wall treatments




Wall Treatments: Focus: You've Got That Look

Glitz and glam has been all the rage, as of late, with this year's Academy Awards harkening back to time of Hollywood’s heyday. As interior design takes its cue from the world of high fashion, it's no surprise to see the popularity of gilded surfacing materials, specifically wallcoverings, in the past few years. Defined by their aesthetics, wallcoverings provide an opportunity to create a visual impact in a space. While sparkle and metallics have been hot, as have bold colors and patterns, now soothing palettes, enhanced textures, and natural-looking patterns are gaining momentum.

Generally deep neutral palettes prevail with high-impact colors as accents. Pastels or pale hues are out. Overt geometric prints are giving way to softer patterns, soothing large-scale graphics, and warmer colors. Carnegie has now introduced Xorel Embroiderer and Xorel Graphic lines, both offering subtle, large-scale prints that complement—but do not compete—with basic plains and textures.

Jewel tones and metallics are front and center, but metallics now act more as an accent of a pattern rather than as an overall cover. And while whites to naturals are the mainstay, don't be afraid to take risks with punches of super-saturated colors to complement neutrals. Consider the function of a space and select colors and patterns that work in the interior but do not overpower it.

Texture has become the new color, and we’re seeing more tactile surfaces on walls. For example, New York-based wallcoverings manufacturer Innovations has been working with woven cellulose tape yarns with metallic Lurex to remain ahead of trends. Wallcoverings lend themselves to a high degree of artistry, and designers and manufacturers attempt to deliver the most authentic materials possible—an aesthetic of shells, beads, wood, or metal closely resemble the actual material in look and feel. Embossing also tends to lend a visual texture to the otherwise two-dimensional wall surface. Rather than merely an embossed surface, MDC Wallcoverings’ Dimension Walls are actually 3-D, decorated thermoplastic panels that offer a highly textural aesthetic with raised surface patterns for a cost-effective, eco-friendly (panels do not emit VOCs), high-impact wallcovering solution.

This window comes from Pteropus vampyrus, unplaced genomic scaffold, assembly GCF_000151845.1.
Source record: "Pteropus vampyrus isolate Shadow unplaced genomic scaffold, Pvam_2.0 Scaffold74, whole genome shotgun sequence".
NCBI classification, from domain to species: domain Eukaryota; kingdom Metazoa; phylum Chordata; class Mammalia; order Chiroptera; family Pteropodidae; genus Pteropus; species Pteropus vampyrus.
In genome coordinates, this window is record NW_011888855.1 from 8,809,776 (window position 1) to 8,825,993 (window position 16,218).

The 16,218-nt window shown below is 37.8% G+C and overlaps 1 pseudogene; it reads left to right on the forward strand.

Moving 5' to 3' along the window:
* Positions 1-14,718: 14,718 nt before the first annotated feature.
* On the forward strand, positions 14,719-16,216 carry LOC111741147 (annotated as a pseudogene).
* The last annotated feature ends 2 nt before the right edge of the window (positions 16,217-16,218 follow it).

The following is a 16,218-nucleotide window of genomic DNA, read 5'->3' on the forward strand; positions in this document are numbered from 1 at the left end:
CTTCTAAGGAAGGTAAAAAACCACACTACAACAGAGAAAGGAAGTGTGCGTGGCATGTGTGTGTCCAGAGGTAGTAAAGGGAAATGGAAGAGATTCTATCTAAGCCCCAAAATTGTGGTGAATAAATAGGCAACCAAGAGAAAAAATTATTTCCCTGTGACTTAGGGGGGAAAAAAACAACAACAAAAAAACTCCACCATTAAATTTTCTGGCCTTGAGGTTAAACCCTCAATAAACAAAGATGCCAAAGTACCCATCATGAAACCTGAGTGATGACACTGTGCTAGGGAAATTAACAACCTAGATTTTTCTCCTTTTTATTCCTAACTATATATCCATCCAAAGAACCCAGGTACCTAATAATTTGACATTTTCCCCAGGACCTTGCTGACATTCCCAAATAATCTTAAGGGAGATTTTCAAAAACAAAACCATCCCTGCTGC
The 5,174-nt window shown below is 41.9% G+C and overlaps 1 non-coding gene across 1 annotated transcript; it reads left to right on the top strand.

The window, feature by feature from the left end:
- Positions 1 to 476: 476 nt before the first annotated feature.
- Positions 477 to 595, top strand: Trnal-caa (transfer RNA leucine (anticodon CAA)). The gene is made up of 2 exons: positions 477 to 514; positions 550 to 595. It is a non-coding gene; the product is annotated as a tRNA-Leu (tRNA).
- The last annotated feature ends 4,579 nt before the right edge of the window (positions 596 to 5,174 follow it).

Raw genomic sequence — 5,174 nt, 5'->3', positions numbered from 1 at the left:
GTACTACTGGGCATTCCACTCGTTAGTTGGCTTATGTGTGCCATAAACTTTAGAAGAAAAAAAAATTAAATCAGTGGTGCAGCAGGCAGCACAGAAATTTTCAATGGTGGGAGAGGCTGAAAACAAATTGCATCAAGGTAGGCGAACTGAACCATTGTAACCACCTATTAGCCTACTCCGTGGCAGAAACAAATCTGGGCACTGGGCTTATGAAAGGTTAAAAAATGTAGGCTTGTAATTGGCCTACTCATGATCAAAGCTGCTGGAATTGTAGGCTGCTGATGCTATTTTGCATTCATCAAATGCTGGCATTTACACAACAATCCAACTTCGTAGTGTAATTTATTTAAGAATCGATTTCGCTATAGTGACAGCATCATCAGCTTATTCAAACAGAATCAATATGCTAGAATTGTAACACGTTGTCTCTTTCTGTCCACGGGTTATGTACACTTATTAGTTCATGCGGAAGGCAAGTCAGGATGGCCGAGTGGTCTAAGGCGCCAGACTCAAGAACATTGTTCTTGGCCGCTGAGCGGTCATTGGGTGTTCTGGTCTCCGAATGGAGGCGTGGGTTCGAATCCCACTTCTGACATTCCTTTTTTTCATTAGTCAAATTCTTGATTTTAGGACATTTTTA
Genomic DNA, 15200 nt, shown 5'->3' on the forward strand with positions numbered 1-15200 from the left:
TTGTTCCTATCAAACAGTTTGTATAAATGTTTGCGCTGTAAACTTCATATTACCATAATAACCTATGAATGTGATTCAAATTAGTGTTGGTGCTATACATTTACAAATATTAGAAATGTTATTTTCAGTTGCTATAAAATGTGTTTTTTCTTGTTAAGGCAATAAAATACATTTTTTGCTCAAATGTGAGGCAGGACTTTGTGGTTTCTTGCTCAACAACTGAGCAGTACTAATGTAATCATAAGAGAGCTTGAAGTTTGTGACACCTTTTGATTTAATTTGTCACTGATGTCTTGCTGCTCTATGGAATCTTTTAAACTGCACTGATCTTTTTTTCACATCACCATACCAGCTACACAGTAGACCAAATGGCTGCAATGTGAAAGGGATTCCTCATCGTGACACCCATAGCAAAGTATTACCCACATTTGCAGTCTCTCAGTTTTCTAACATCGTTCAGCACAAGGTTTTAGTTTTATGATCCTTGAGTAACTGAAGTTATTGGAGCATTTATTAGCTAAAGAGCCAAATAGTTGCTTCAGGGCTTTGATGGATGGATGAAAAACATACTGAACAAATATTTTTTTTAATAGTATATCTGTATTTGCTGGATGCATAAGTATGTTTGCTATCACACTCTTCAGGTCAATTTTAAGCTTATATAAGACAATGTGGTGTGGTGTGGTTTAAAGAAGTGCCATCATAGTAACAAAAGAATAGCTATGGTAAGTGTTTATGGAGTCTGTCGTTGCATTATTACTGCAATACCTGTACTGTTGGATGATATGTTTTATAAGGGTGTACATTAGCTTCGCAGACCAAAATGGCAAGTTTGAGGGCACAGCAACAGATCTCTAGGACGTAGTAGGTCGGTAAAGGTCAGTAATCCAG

Although fashion most definitely influences wallcovering design, certain manufacturers tend to buck the trend and translate that inspiration to something timeless. Maya Romanoff, for example, rarely removes patterns from its collections and designs wallcoverings with the expected life span of 10 to 12 years; therefore the Chicago manufacturer sees trendy prints as posing the problem of “uglying out” before wearing out, which ends up being not very cost effective or environmentally conscious. Instead, comfort colors remain at the heart of Maya Romanoff’s collections.

While many times aesthetics are the first consideration for wallcoverings, in this time of economic crisis, cost and budget cannot be ignored, nor can functionality and environmental sustainability. An important point to consider is that not all wallcoverings must fulfill strict performance requirements. A wall in an executive suite or the reception area of a high-end hospitality reception area can showcase an artisan-quality wallcovering, made of less durable material like handmade paper, rather than high-performance vinyl. It can be argued that vinyl is overkill much of the time. Extreme durability is not necessary in all applications if end users use common sense. Yes, it is crucial that a wallcovering has the necessary performance characteristics and material integrity, but not all applications require the durability of a hotel hallway or cafeteria. Catering to the audience at hand is key. And luckily when durability is a must, many high-quality manufacturers offer low-VOC, no PVC, chloride-free, and recycled products that are also recyclable and good looking to boot. Designtex has introduced an alternative to PVC wallcoverings with its Greenwear collection, which offers the same performance durability and cleanability properties as vinyl.

For KnollTextiles, it’s evident that performance, environmental sustainability, and high-end aesthetics can coexist with its two new wallcoverings, Mantilla and Domus. Designed by Suzanne Tick, Domus is a classic twill weave, Mantilla resembles handwoven grasscloth, and both are constructed of recycled polyester and are washable.

Bottom line is green is where it’s at—clients are asking for it, designers are demanding it, and manufacturers are obliging. Oftentimes manufacturers and designers will allow their creativity to flow and then find a way to produce it, which helps perpetuate innovation. Be on the lookout for new material uses from additional materials used as recycled content to enhanced natural offerings.


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